In the present work, we demonstrate the pulse duration control of an all-fiber Er-doped soliton laser via polarization adjustment in an SWCNT-SA using the side-polished fiber. The SWCNT-SA, which exhibits polarization dependent transmission in a moderate range, is fabricated through the optimized spin coating process of the SWCNT/polymer composite. Here, we intentionally use the polarization dependent behavior of the fabricated SA to tune the laser output properties. The pulsed fiber laser was built including the fabricated SA, which maintains a cw mode-locking state for any polarization state of the intra-cavity without Q-switching instability. The 3-dB optical bandwidth of the soliton mode-locked pulses can be controlled from 1.8 nm to 8.5 nm by adjusting the polarization state at a fixed pump power of 112 mW. The corresponding variation of the pulse width was measured to be from 1.6 ps to 470 fs for a given laser cavity at a fixed repetition rate of 48.96 MHz. The nonlinear transmission characteristics of the side-polished fiber type SWCNT-SA, which exhibits different modulation depths with various input polarization states, have also been investigated for the first time.
2. Fabrication of the SWCNT-SA and the fiber laser
We prepared the SWCNT/polymer composite using the commercial SWCNTs synthesized through the high-pressure CO conversion (HiPCO) method. The SWCNT powder was dispersed via ultrasonic agitation and mixed with poly(methyl methacrylate) (PMMA) solution . The linear transmission of the SWCNT/polymer composite film measured using a spectrophotometer shows broadband absorption around 1550 nm, which corresponds to the E11 transition of semiconducting SWCNTs. The SWCNT/polymer composite was then coated onto the side-polished fiber, as shown in Fig. 1(a). The fabricated side-polished fiber using a standard single-mode fiber (SMF-28e®) initially has the polarization independent insertion loss of −0.1 dB without the SWCNT/polymer composite. We monitored the insertion loss and the polarization-dependent loss (PDL) of the sample as a function of the number of spin coating processes of the SWCNT/polymer composite to control the nonlinear interaction of the SWCNT with the propagating light . The polarization- dependent transmission varies with an oscillatory behavior on increasing the number of spin coating processes, and we finally obtained a linear transmission of the sample ranging from −3.98 dB to −8.58 dB at 1550 nm. We experimentally verified that the transverse magnetic (TM)-mode, the polarization direction of which is normal to the lateral facet of side-polished fiber, has maximum transmission while the transverse electric (TE)-mode, orthogonal to the polarization direction of the TM mode, has minimum transmission.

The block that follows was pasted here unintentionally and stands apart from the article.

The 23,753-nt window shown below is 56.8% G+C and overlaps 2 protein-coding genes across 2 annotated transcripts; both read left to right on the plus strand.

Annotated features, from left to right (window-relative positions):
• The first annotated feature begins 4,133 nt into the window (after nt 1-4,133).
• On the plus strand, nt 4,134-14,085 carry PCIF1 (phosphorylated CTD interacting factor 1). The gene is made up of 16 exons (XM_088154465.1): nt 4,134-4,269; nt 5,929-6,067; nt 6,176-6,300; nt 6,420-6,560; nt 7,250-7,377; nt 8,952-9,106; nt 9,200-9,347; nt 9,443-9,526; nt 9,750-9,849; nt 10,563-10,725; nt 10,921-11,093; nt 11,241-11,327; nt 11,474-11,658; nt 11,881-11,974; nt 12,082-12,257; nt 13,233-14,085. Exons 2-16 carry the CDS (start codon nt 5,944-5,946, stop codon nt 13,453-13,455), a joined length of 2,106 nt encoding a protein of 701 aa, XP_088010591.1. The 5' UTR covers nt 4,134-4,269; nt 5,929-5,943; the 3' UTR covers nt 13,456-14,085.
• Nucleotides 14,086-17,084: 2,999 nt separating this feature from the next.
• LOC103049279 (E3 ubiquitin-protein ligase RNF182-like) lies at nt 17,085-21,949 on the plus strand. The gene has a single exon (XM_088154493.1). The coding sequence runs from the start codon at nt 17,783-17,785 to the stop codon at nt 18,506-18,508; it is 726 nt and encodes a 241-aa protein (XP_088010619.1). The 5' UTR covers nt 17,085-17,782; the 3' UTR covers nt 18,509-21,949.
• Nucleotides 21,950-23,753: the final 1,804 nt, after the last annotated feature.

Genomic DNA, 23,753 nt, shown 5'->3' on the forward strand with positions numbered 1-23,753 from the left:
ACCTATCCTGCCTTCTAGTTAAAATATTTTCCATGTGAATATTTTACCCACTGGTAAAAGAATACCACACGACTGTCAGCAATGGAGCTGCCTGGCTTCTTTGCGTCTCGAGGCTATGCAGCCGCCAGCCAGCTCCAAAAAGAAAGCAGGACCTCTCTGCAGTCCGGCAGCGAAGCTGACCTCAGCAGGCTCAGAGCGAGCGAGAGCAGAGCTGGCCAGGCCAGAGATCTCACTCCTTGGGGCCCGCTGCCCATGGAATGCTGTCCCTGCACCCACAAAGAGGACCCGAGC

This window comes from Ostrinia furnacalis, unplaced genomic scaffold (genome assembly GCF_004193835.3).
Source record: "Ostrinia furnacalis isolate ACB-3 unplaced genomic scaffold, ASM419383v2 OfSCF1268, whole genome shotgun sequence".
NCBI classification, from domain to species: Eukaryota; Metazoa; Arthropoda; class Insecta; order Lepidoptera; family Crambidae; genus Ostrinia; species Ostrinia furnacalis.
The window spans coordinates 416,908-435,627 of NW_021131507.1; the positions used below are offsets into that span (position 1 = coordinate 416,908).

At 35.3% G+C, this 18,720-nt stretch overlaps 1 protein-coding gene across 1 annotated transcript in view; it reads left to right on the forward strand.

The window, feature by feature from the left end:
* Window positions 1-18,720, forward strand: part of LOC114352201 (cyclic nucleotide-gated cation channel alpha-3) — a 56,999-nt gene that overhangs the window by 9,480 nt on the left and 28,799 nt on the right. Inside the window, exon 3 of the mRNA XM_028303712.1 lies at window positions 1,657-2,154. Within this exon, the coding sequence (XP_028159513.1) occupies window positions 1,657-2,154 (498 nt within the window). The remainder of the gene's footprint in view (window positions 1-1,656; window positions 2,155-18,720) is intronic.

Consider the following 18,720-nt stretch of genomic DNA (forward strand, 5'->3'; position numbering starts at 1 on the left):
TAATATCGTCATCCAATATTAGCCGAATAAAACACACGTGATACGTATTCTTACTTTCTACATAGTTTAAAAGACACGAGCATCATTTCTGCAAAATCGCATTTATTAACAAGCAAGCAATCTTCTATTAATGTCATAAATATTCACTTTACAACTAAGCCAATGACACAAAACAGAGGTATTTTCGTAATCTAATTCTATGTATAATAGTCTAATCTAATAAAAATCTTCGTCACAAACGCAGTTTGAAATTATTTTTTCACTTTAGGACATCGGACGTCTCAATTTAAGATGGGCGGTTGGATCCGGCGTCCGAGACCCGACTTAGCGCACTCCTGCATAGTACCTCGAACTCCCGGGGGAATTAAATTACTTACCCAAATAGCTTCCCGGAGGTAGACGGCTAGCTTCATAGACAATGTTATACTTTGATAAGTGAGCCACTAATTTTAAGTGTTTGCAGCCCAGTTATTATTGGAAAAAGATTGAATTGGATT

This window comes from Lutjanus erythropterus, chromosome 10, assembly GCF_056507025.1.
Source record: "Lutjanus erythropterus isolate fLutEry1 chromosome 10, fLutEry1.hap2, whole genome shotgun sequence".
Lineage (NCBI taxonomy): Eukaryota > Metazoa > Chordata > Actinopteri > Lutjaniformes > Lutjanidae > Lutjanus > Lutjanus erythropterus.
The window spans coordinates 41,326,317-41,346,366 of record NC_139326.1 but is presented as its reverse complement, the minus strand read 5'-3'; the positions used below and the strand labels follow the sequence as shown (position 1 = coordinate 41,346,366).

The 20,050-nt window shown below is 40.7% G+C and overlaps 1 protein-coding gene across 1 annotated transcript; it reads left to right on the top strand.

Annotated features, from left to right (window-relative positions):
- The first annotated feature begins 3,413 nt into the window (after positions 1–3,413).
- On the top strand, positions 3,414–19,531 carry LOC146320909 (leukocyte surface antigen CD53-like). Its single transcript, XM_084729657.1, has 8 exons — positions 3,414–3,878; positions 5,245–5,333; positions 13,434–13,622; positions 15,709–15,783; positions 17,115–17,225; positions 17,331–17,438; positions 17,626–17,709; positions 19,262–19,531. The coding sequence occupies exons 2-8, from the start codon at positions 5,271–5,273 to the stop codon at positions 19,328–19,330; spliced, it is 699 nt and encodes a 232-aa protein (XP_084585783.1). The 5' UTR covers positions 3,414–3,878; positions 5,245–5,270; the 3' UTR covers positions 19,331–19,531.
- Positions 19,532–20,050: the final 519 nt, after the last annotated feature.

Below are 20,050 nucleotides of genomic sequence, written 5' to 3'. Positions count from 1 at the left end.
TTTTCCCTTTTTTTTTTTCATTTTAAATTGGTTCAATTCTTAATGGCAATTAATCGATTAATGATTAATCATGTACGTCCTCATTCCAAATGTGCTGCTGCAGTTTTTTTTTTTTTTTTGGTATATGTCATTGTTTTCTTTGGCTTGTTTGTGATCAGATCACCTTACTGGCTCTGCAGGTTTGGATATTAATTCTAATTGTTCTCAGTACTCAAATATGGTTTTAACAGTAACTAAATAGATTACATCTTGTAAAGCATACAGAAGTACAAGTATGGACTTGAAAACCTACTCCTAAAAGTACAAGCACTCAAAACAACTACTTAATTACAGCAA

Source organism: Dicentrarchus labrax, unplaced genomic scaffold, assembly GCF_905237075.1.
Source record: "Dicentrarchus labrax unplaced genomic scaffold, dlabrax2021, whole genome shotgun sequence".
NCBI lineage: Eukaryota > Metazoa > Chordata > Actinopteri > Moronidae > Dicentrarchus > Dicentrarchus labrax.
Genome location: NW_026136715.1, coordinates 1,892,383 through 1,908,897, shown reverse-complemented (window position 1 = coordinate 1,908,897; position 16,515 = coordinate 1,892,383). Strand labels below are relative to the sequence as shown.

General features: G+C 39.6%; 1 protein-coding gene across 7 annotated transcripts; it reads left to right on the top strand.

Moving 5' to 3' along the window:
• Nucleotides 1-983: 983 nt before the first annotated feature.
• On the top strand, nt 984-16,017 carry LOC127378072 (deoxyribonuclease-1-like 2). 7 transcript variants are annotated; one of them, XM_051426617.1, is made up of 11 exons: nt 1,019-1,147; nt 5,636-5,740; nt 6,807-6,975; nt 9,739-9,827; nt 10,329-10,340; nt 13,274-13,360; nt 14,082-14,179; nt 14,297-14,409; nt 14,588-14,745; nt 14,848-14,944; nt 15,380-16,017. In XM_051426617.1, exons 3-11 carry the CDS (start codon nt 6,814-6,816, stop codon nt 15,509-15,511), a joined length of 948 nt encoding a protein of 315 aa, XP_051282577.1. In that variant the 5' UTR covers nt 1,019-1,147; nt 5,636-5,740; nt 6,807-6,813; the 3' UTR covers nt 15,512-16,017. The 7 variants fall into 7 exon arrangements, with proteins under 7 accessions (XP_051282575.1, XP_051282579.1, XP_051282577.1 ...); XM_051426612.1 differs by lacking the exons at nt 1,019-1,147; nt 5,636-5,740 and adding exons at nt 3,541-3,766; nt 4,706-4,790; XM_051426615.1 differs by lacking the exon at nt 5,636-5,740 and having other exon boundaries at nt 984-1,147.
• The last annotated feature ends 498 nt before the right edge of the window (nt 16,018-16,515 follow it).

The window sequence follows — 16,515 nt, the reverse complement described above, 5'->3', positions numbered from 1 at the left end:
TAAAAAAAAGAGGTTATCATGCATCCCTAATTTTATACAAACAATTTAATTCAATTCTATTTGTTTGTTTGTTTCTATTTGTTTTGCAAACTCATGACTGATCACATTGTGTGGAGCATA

A passively mode-locked fiber laser was built by employing the fabricated SWCNT-SA, as depicted in Fig. 1(b). A highly Er-doped 1-m long fiber (EDF) was pumped using a 980 nm laser diode (LD) via the hybrid component comprised of a wavelength division multiplexing (WDM) coupler, an optical isolator and a directional coupler with 10% output coupling ratio. The polarization state of the intra-cavity is adjusted by a polarization controller (PC). Finally, we inserted the fabricated SA into the laser cavity. All optical components were connected by fusion splicing to prevent any parasitic reflection in the laser cavity. The total length of the laser cavity is estimated to be 4.23 m with a net cavity dispersion of −0.082 ps2.
3. Laser experiment and discussions